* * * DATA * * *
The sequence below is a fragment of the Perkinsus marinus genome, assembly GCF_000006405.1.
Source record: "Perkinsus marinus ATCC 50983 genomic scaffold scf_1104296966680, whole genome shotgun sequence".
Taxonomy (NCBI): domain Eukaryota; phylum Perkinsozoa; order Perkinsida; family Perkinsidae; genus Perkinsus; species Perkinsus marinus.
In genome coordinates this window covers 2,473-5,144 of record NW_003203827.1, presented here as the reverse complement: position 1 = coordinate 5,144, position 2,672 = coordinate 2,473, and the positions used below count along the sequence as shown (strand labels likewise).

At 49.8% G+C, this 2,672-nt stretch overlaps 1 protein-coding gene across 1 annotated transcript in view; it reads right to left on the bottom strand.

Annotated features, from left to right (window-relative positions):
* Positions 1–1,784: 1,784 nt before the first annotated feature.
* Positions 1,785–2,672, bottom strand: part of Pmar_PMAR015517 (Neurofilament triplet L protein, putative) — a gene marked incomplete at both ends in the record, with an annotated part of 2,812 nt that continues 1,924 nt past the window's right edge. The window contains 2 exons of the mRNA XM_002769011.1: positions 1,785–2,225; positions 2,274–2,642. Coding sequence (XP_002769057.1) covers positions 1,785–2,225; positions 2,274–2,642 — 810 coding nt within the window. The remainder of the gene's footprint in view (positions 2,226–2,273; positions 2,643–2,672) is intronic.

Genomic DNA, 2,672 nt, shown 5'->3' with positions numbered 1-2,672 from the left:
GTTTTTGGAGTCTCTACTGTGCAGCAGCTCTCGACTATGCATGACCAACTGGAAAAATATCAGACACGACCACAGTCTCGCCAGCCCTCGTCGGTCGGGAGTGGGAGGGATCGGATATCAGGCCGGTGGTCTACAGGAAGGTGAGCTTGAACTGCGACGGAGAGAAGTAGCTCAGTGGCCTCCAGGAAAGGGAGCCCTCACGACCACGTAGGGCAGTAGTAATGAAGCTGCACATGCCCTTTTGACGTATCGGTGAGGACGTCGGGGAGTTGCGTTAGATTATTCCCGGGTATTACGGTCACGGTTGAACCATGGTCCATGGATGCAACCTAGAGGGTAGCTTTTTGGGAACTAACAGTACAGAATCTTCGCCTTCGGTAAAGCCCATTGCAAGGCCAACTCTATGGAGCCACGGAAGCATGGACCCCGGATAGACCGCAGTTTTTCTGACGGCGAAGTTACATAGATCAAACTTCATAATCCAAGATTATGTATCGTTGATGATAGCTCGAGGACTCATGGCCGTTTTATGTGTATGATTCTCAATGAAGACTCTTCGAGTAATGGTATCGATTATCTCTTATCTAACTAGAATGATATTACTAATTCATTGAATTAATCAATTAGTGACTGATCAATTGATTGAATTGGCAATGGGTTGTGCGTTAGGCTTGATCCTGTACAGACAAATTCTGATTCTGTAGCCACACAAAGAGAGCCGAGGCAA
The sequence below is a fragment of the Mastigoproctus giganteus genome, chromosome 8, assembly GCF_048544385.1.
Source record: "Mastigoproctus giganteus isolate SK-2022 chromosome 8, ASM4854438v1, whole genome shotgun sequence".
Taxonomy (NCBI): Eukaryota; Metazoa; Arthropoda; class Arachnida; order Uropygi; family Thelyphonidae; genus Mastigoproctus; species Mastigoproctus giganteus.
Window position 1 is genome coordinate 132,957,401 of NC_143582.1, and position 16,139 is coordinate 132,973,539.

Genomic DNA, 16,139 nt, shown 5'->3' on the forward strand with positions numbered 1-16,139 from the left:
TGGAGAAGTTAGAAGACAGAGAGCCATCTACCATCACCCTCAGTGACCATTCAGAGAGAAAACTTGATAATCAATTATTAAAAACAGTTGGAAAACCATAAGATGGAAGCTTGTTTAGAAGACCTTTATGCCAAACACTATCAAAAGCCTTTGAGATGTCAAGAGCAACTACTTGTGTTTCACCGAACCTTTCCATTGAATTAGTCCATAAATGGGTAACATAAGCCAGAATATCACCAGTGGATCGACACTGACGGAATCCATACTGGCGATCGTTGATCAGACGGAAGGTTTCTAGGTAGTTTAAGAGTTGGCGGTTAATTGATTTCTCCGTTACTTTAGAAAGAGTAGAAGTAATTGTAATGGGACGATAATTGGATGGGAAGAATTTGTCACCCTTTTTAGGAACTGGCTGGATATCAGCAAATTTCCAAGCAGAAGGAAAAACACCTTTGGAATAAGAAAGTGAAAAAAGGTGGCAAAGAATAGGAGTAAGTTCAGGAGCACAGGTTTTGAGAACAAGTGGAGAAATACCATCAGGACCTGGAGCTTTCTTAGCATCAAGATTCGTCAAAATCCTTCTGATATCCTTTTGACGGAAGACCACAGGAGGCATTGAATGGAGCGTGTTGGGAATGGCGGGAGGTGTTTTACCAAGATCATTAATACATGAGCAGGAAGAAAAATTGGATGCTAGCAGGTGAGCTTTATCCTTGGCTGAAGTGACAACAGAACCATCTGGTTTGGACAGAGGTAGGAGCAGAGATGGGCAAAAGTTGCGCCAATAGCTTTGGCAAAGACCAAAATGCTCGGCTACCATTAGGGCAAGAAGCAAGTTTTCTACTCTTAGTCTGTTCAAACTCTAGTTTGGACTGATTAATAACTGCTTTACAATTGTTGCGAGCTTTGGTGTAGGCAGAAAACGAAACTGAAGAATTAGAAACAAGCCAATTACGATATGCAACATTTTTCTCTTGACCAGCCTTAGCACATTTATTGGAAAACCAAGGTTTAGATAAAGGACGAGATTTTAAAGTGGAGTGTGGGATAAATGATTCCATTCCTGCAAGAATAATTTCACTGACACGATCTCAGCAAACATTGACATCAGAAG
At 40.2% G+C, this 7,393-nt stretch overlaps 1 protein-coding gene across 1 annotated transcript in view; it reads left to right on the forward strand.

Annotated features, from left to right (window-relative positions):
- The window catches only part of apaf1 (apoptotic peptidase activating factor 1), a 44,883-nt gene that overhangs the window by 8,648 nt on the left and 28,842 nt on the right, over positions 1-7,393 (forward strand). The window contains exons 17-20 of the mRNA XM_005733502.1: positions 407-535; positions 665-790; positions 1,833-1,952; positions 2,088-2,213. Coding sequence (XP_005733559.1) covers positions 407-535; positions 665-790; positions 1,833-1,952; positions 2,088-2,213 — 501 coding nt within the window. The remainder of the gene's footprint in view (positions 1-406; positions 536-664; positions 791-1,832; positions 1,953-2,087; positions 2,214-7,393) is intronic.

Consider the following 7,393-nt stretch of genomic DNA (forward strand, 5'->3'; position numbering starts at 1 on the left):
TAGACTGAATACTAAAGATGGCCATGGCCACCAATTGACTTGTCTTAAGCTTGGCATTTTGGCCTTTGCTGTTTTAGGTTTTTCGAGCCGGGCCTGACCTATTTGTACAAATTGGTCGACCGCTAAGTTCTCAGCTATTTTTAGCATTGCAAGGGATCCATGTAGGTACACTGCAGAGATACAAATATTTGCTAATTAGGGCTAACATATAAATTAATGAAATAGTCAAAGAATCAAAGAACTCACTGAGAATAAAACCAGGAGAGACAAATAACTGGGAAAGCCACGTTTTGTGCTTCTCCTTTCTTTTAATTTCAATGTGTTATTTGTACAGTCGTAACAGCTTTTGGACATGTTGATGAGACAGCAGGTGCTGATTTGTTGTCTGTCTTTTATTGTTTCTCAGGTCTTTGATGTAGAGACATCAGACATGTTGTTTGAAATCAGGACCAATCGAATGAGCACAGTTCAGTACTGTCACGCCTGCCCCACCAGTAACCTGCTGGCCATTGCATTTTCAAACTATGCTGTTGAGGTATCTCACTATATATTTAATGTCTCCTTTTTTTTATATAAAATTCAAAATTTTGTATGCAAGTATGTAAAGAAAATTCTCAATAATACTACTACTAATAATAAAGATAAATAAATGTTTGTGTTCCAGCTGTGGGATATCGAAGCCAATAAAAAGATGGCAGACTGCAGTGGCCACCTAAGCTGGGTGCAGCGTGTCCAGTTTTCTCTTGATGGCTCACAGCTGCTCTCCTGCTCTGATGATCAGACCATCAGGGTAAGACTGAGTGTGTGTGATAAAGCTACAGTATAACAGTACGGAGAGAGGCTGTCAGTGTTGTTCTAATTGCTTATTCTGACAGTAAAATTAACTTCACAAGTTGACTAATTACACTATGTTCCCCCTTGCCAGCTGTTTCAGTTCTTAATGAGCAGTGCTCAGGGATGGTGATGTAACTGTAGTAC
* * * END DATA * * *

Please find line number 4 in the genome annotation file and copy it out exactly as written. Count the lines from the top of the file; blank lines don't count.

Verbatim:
In genome coordinates this window covers 2,473-5,144 of record NW_003203827.1, presented here as the reverse complement: position 1 = coordinate 5,144, position 2,672 = coordinate 2,473, and the positions used below count along the sequence as shown (strand labels likewise).